Bond Girl: May Day

May Day was a fictional bodyguard, lover, and assassin employed by billionaire industrialist Max Zorin. Portrayed by American singer and actress Grace Jones and doubled by a stuntman, BJ Worth, the character acted as the secondary antagonist in the 1985 James Bond film, A View to a Kill. She subsequently appeared in video-game adaptions of the film, as well as the games The Duel (1993), GoldenEye 007 (1997), and Nightfire (2002).


May Day is the American bodyguard and lover of a wealthy industrialist and former-KGB operative Max Zorin. Little is known about her past. A tall woman in her mid-thirties, she exhibited abnormal strength, perhaps indicating her origin in the selective breeding experiments of Nazi eugenicist Dr. Hans Glaub. During a hostile standoff with the KGB, she lifts a man over her head with no apparent effort. Her only physical equal appeared to be Zorin. Himself a genuine product of Glaub’s eugenics experiments, he managed to pin her to the floor during a hand-to-hand combat training session. She headed Zorin’s group of female guards. Her later grief at the death of her subordinates, Jenny Flex and Pan Ho suggests they shared a close working relationship.

In 1985, she attended Royal Ascot with Zorin, who entered his thoroughbred, Pegasus, into the race. He cheats via the remote application of steroids, resulting in May Day having to restrain the frantic horse after it wins. Following the similarly suspicious racing activity, the French Jockey Club hires a private detective, Achille Aubergine, to investigate the possibility that Zorin may be involved in a horse-fixing scheme. Zorin dispatches May Day to the Eiffel Tower, where she murders the detective with a poisoned stage prop as he dines with James Bond. With Bond in pursuit, she flees up the tower and parachutes across Paris. She eventually escapes along the Seine in a boat driven by Zorin. Later that month, Zorin holds an annual thoroughbred sale at his stud farm near Paris. Bond infiltrates the gathering, but May Day quickly sees through his cover as a wealthy aristocrat, identifying him as the man from the Eiffel Tower. 007 seduces her in a bid to evade suspicion. Despite this, his cover is blown by Zorin the following morning. May Day subsequently garrotes his MI6 colleague, Sir Godfrey Tibbett, while he is taking his Rolls-Royce through a car wash and participates in the attempt to drown Bond in said car.

Believing Bond to be dead, the pair depart for the United States to enact “Project Mainstrike” — Zorin’s scheme to attain dominance over the global microchip market by destroying Silicon Valley with a super-earthquake. As they meet with co-conspirators on board an airship, May Day executes a hesitant investor by defenestrating him into the San Francisco Bay. After discovering Bond to be alive, she kills his CIA contact, Chuck Lee, and participates in framing 007 for the murder of Zorin’s stooge at San Francisco City Hall, W.G. Howe. The following day, she joins Zorin in Main Strike Mine as he prepares to blast through the lake beds above. After flooding the Fault under the mine, they planned to detonate hundreds of 50 lb sacks of ANFO to destroy the “key geological lock”; creating a catastrophic geological disaster and permanently submerging the region. After infiltrating the mine and learning the details of the plan, Bond and his companion, Stacey Sutton, are pursued by May Day, Flex, and Pan Ho. However, Zorin betrays his entourage and prematurely floods the mine, causing them to be swept away by the floodwaters. Furious at Zorin’s betrayal, May Day helps 007 extract the lock-breaking bomb and loads it onto a railroad cart. Realizing the breaks will jam without her, she defiantly rides the ticking device out of the mine. As she leaves, May Day gives Bond her last words, “Get Zorin for Me!” before reaching the exit of the mine and being killed in the subsequent detonation. Her last request is fulfilled when Zorin falls to his death after slipping off the Golden Gate Bridge during his final confrontation with Bond.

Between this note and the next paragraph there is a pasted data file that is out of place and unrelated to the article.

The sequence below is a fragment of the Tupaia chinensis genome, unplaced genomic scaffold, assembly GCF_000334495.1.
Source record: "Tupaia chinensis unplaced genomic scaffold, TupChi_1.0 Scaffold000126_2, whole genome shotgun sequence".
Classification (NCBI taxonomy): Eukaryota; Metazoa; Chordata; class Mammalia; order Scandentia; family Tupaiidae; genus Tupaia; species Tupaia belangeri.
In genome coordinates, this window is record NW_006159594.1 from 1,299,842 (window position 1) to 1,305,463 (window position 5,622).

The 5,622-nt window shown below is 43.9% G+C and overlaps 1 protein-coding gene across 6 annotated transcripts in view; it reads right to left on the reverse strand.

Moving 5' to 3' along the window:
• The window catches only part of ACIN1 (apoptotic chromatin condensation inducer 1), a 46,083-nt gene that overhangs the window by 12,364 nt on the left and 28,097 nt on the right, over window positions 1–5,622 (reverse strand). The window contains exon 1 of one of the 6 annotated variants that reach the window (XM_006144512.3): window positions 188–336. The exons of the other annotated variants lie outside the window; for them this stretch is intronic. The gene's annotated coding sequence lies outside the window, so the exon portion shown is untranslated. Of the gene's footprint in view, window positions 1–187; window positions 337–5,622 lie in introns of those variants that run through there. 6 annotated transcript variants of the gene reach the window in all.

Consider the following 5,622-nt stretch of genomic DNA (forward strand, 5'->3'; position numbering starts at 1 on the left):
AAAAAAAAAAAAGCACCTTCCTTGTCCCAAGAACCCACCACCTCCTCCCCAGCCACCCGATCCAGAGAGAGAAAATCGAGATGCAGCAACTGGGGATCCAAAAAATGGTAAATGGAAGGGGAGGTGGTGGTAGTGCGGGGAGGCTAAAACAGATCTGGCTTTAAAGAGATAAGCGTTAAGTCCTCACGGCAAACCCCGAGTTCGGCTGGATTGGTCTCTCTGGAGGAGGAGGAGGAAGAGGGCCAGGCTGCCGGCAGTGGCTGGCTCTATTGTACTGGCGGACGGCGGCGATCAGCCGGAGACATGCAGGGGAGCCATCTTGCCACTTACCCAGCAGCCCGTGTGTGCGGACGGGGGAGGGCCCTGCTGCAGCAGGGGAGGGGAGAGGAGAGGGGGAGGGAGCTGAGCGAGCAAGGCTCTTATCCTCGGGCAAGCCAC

May Day was a generally cold, severe, and intimidating woman. Although, as a professional assassin, she generally felt no remorse for her actions, she did value loyalty, as demonstrated when she was furious with Zorin when he wanted to leave her to die in the mine with his other henchmen. Still, she would occasionally use her charms on her targets if Zorin asked her to. A rather polite person despite her dark eyes and eccentric outfits, May Day was therefore intimidating but superb and posed a significant threat even to rival agents with rigorous training like Bond and Godfrey Tibbett.

Behind the scenes

To create her character’s look for the film, Grace Jones collaborated with her personal designer, Azzedine Alaïa, and the film’s costume designer, Emma Porteous. Jones was reputed to be difficult to work with during production, with Roger Moore later remarking: “I’ve always said if you’ve nothing nice to say about someone, then you should say nothing.” Among the off-screen antics, Moore stated that, despite his protestations, Jones played very loud heavy metal daily in her adjacent dressing room. He recounted how on one particular occasion: “I marched into her room, pulled the plug out and then went back to my room, picked up a chair and flung it at the wall.” Perhaps most famously, he recalled how Jones – as a practical joke – wore a “rather large black dildo” during their love scene.

Jones’s then-unknown boyfriend: martial artist, Dolph Lundgren, was visiting her on set when director, John Glen, offered him his first (albeit very minor) role as the KGB operative, Venz.